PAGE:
|Type Name:||HARD PASTE MAJOLICA|
Hard, compact paste, usually buff to light brown in color.
Off-white background enamel, frequently showing bubbles as a result of being fired at a very high heat. Surface usually has a matte or very low gloss finish. Bowls, jars and basins are glazed on the interior only, plates are glazed on both sides.
Painted designs are typically in blue, although dark brown or blue-green elements can also occur. The painting is thin and diffused and often appears washed out.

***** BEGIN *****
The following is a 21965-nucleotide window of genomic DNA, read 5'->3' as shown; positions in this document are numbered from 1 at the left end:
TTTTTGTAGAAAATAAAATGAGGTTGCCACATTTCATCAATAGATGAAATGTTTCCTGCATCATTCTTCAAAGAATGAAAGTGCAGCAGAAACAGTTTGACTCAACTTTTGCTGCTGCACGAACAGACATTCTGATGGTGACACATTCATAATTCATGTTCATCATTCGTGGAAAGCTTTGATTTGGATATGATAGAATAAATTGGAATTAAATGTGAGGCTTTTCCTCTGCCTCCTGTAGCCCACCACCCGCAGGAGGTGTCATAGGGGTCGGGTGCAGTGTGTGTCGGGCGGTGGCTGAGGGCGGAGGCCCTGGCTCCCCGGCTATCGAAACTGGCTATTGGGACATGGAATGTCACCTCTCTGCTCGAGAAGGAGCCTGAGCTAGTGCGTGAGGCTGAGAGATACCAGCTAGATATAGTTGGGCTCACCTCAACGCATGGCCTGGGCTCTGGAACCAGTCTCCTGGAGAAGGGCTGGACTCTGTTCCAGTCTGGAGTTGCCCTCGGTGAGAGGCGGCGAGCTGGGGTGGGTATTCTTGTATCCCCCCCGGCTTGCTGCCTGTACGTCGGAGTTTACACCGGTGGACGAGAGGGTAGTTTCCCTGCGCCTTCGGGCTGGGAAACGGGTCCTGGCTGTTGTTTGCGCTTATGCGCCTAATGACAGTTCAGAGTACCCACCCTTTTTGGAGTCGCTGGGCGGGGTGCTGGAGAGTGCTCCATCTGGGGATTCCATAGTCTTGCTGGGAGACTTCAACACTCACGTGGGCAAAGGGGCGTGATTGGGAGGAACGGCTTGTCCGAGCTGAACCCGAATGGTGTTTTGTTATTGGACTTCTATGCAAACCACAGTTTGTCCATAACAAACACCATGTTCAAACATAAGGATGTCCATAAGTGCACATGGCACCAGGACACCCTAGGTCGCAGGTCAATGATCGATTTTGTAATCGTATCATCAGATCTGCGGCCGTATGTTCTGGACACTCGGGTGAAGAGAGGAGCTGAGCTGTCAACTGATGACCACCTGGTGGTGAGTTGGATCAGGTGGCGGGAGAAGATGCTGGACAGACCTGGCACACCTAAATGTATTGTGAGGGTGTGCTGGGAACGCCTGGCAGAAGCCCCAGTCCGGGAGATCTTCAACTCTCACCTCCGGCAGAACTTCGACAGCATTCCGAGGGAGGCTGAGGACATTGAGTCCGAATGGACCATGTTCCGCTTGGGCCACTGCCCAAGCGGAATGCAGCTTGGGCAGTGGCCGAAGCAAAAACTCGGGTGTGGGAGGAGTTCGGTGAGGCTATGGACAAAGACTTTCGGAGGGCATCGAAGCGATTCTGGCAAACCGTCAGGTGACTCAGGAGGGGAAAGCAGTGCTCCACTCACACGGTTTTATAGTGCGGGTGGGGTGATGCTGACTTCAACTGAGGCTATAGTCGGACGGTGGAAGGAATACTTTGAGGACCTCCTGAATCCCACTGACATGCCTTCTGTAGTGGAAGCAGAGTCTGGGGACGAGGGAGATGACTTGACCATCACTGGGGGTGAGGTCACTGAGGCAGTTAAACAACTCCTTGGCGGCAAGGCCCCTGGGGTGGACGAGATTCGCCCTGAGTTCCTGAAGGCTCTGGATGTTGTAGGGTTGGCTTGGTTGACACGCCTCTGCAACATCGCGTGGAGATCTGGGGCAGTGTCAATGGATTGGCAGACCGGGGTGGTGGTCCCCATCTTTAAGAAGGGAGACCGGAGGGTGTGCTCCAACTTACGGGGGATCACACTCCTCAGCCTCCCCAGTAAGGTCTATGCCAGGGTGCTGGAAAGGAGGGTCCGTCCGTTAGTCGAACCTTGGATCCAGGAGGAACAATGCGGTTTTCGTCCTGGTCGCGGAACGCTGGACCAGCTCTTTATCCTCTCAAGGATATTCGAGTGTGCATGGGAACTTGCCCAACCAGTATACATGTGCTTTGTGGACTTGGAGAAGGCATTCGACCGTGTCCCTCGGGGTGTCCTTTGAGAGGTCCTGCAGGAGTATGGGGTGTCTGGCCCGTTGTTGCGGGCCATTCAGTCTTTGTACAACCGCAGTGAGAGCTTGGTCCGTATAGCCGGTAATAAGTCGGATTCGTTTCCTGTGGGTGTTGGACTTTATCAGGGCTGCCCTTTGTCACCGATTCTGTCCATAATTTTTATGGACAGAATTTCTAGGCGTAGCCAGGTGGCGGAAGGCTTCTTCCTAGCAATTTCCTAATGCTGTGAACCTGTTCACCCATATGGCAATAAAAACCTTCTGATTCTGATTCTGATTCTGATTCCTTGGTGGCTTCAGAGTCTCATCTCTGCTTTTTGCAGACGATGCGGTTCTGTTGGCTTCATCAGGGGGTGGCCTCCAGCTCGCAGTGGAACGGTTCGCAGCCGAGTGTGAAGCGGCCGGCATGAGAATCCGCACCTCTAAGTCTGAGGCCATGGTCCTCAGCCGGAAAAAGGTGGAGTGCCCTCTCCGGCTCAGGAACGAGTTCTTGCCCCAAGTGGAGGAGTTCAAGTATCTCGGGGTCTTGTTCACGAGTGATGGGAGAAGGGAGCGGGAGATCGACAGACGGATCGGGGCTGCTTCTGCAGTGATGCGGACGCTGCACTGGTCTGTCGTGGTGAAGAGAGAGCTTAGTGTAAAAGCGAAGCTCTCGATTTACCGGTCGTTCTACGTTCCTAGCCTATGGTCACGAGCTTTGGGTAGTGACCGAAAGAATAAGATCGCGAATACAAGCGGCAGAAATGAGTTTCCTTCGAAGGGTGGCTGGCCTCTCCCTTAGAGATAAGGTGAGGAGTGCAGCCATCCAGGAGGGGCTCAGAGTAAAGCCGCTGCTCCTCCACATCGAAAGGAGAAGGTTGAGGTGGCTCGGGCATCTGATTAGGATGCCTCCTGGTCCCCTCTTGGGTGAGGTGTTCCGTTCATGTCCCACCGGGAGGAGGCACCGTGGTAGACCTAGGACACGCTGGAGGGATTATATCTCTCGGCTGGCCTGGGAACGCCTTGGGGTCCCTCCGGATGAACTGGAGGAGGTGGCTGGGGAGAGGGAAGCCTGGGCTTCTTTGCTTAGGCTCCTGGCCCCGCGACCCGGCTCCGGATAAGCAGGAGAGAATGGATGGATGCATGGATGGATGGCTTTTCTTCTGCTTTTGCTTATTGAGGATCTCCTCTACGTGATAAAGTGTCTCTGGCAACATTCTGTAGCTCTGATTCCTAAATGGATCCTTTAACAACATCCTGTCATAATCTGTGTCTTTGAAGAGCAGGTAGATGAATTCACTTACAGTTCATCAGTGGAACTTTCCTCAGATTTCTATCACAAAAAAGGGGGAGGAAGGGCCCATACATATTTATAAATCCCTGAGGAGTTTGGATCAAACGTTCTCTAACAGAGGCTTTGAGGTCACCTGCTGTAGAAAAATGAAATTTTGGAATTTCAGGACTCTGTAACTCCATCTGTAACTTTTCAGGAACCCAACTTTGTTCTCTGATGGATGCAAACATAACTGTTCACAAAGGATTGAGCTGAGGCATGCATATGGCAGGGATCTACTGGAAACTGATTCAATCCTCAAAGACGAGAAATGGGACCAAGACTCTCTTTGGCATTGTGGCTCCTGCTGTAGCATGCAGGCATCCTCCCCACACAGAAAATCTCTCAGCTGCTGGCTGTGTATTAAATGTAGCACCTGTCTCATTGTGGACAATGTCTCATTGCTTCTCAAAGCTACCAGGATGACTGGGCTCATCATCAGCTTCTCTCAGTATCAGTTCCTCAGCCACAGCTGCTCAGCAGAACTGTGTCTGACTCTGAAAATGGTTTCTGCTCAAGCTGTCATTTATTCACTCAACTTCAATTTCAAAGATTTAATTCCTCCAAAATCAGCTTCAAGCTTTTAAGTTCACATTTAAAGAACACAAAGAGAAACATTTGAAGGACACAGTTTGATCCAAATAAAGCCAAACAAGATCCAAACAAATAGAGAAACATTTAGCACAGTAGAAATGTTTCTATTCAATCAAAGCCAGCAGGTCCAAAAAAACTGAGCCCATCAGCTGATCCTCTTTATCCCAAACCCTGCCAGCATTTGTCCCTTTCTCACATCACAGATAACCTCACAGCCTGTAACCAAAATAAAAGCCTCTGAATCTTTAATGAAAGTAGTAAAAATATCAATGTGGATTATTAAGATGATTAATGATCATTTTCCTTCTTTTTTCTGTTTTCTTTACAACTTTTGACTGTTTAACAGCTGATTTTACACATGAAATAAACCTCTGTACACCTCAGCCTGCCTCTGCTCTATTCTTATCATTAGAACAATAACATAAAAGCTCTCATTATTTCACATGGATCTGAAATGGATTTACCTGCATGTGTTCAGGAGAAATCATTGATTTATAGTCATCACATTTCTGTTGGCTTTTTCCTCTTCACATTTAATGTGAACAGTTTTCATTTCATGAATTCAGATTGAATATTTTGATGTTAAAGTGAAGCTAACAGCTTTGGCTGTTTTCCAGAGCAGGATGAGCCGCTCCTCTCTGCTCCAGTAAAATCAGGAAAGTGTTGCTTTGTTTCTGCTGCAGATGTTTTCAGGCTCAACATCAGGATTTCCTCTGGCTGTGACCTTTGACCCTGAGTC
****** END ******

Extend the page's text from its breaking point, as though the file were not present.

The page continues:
Decorative motifs include stylized floral designs, palmettes, lobes, diagonal lines, and random curves and splotches
|Comments:||Hard Paste Majolica has only been from the Convento de San Francisco, Santo Domingo, Dominican Republic. The type was noted by John Goggin in his field notes, and formally described by Council (1975). Although its paste is compact and hard (4.0-5.0 on the Moh scale), this majolica variety has uniformly poor glaze and paint quality, and was suggested represent firing seconds, or possibly local production. No majolica-producing kiln sites, however, have yet been found in Hispaniola,|
|Published Definitions:||Council 1975|